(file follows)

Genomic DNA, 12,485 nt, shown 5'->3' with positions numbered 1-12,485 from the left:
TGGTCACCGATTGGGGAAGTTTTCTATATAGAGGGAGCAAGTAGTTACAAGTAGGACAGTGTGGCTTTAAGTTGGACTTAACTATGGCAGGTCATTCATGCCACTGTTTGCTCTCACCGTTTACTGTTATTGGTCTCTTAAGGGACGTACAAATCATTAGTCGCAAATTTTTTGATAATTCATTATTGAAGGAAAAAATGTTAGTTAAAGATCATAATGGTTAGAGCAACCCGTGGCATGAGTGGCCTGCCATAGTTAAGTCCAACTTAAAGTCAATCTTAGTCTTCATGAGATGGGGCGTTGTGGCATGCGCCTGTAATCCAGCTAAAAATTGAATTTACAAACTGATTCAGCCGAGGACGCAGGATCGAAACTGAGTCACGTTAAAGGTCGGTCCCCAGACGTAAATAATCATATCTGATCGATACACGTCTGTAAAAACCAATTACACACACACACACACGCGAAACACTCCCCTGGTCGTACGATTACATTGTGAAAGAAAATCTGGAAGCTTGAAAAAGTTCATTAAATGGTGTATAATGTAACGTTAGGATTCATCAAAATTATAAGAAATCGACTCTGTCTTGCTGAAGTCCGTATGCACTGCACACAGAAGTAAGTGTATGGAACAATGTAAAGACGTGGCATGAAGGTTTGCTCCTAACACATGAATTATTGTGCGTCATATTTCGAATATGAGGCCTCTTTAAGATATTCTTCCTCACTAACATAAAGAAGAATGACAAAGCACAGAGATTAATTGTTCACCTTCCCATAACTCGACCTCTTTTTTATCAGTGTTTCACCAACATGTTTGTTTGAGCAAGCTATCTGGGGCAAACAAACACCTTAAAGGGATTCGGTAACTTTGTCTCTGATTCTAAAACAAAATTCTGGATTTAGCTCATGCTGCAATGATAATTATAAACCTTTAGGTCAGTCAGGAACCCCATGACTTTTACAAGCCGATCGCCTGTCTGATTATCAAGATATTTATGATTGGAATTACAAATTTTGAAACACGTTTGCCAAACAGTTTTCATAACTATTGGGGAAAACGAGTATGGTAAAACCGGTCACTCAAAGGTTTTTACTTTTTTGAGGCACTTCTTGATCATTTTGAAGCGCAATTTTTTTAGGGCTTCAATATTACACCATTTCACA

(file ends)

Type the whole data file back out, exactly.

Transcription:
Genomic DNA, 12,485 nt, shown 5'->3' with positions numbered 1-12,485 from the left:
TGGTCACCGATTGGGGAAGTTTTCTATATAGAGGGAGCAAGTAGTTACAAGTAGGACAGTGTGGCTTTAAGTTGGACTTAACTATGGCAGGTCATTCATGCCACTGTTTGCTCTCACCGTTTACTGTTATTGGTCTCTTAAGGGACGTACAAATCATTAGTCGCAAATTTTTTGATAATTCATTATTGAAGGAAAAAATGTTAGTTAAAGATCATAATGGTTAGAGCAACCCGTGGCATGAGTGGCCTGCCATAGTTAAGTCCAACTTAAAGTCAATCTTAGTCTTCATGAGATGGGGCGTTGTGGCATGCGCCTGTAATCCAGCTAAAAATTGAATTTACAAACTGATTCAGCCGAGGACGCAGGATCGAAACTGAGTCACGTTAAAGGTCGGTCCCCAGACGTAAATAATCATATCTGATCGATACACGTCTGTAAAAACCAATTACACACACACACACACGCGAAACACTCCCCTGGTCGTACGATTACATTGTGAAAGAAAATCTGGAAGCTTGAAAAAGTTCATTAAATGGTGTATAATGTAACGTTAGGATTCATCAAAATTATAAGAAATCGACTCTGTCTTGCTGAAGTCCGTATGCACTGCACACAGAAGTAAGTGTATGGAACAATGTAAAGACGTGGCATGAAGGTTTGCTCCTAACACATGAATTATTGTGCGTCATATTTCGAATATGAGGCCTCTTTAAGATATTCTTCCTCACTAACATAAAGAAGAATGACAAAGCACAGAGATTAATTGTTCACCTTCCCATAACTCGACCTCTTTTTTATCAGTGTTTCACCAACATGTTTGTTTGAGCAAGCTATCTGGGGCAAACAAACACCTTAAAGGGATTCGGTAACTTTGTCTCTGATTCTAAAACAAAATTCTGGATTTAGCTCATGCTGCAATGATAATTATAAACCTTTAGGTCAGTCAGGAACCCCATGACTTTTACAAGCCGATCGCCTGTCTGATTATCAAGATATTTATGATTGGAATTACAAATTTTGAAACACGTTTGCCAAACAGTTTTCATAACTATTGGGGAAAACGAGTATGGTAAAACCGGTCACTCAAAGGTTTTTACTTTTTTGAGGCACTTCTTGATCATTTTGAAGCGCAATTTTTTTAGGGCTTCAATATTACACCATTTCACA